Applying the “clearly erroneous” standard of review, the Appeals Court affirmed the trial judge’s findings that the father’s move to New Hampshire occurred long before any custody modification proceeding was contemplated and that he was firmly rooted in his community. Accordingly, the Court concluded that the father’s decision to move to and remain in New Hampshire provided him with a real advantage. Proceeding to the best interests of the child analysis, the Court held that the trial judge’s findings addressed all of the Murray factors and were supported by the record. The Court accepted the judge’s final determination that the father had the better ability to address the child’s significant needs.
Four different removal inquiries now exist. Which inquiry will apply depends on the facts of each particular case. The four inquiries that exist after E K. v. S.C. are as follows:
- when a parent who lives in Massachusetts has sole physical custody and seeks removal to another state, that request is analyzed using the real advantage standard pursuant to Yannas v. Frondistou-Yannas, 395 Mass. 704, 711-712 (1985);
- when a parent who lives in Massachusetts has shared physical custody and seeks removal to another state, that request is analyzed using the best interests of the child standard pursuant to Mason v. Coleman, 447 Mass. 177, 184-185 (2006);
- when a parent who lives in Massachusetts seeks removal to another state and no prior custody order exists, a judge must first perform a functional analysis regarding the parties’ respective parenting responsibilities to determine whether those more closely approximate sole or shared custody, and then apply the corresponding Yannas or Mason standard, pursuant to Miller v. Miller, 478 Mass. 642, 643 (2018); and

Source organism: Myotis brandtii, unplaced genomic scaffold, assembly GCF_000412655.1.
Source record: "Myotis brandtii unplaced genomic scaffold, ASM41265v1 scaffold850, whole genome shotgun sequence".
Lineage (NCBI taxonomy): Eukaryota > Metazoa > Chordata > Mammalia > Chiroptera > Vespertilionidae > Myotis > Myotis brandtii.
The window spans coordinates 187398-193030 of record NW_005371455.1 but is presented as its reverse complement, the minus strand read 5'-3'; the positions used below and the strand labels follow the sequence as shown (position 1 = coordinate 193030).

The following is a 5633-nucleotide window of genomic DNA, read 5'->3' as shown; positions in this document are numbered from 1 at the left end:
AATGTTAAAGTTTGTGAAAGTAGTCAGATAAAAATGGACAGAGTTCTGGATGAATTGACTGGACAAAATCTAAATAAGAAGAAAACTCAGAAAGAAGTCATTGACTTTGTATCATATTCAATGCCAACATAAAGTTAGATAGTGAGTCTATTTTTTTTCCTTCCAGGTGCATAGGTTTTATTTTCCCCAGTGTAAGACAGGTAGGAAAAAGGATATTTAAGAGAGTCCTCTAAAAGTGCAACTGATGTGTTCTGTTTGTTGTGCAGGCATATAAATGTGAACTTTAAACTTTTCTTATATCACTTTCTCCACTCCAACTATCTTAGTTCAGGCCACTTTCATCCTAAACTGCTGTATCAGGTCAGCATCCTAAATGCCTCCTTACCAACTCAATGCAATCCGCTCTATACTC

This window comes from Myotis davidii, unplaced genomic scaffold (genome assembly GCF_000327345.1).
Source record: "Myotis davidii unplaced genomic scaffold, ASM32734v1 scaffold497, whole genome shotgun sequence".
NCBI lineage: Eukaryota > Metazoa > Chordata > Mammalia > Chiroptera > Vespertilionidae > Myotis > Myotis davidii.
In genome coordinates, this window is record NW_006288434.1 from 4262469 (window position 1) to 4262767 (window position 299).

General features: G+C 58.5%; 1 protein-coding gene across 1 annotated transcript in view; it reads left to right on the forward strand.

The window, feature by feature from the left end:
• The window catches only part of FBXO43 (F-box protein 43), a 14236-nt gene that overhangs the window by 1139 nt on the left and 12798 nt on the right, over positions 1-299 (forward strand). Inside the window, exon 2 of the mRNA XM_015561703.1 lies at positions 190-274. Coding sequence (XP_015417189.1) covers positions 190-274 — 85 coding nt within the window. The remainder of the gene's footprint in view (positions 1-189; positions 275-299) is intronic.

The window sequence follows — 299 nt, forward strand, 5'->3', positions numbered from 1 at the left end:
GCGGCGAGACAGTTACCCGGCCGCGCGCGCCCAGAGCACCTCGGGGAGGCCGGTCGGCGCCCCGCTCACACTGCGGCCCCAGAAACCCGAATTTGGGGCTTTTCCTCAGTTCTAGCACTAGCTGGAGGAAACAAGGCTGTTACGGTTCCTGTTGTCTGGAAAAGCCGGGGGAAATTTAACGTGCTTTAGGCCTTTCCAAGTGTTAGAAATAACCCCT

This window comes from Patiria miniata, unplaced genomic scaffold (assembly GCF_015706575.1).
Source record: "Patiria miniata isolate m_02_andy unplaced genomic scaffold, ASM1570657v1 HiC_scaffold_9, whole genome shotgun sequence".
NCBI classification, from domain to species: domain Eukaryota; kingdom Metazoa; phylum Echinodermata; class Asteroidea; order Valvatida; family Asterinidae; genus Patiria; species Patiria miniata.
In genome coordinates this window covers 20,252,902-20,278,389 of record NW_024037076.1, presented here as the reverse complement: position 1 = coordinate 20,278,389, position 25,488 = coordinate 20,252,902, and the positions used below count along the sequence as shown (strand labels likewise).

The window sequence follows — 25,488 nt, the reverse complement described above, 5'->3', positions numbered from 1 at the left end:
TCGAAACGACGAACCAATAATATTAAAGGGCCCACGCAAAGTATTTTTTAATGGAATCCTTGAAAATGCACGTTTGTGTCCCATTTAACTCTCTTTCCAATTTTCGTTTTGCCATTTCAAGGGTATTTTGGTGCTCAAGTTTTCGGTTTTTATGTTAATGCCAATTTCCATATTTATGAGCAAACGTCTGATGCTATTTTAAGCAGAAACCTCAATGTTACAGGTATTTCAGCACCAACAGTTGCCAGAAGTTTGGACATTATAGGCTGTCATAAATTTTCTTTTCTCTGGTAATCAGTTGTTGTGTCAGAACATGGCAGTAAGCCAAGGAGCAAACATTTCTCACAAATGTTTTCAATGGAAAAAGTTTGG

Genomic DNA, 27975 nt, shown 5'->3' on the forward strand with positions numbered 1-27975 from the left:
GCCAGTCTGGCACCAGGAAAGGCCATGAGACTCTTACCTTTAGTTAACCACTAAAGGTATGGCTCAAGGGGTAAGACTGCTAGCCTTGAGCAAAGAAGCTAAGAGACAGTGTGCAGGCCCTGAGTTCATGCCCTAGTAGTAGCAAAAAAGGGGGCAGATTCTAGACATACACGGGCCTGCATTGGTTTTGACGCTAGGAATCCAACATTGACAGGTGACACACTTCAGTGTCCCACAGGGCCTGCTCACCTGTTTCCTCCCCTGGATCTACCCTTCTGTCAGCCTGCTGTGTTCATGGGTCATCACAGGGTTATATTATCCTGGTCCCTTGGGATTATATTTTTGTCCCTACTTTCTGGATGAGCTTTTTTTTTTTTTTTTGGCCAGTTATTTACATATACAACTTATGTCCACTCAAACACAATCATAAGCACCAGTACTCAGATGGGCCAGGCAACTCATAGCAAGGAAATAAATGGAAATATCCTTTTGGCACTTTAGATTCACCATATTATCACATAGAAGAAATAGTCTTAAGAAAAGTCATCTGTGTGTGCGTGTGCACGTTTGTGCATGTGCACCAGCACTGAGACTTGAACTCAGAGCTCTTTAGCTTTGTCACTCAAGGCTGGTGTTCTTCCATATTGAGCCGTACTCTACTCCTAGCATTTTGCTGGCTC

- when a non-custodial parent who lives outside of Massachusetts seeks removal to the state where the parent resides, the request is analyzed using the three-pronged inquiry outlined above pursuant to E.K. v. S.C.
 Although beyond the scope of this article, the Appeals Court also resolved these procedural issues: (i) motions for reconsideration continue to be subject to the requirements of Standing Order 2-99 even though such motions were deleted from the Standing Order in 2012; (ii) although the trial judge should not have issued a temporary order changing custody without contemporaneous findings of fact, her failure to do so should not result in reversal on technical grounds when the mother failed to demonstrate prejudice from the delayed findings of fact; and (iii) the trial judge did not abuse her discretion in denying the mother’s motion to reopen evidence.
Jessica Dubin is a partner at Lee & Rivers LLP where she concentrates her practice on all aspects of family law. Jessica is a member of the Boston Bar Association’s Council and Family Law Section Steering Committee, and serves on the Board of Editors of The Boston Bar Journal.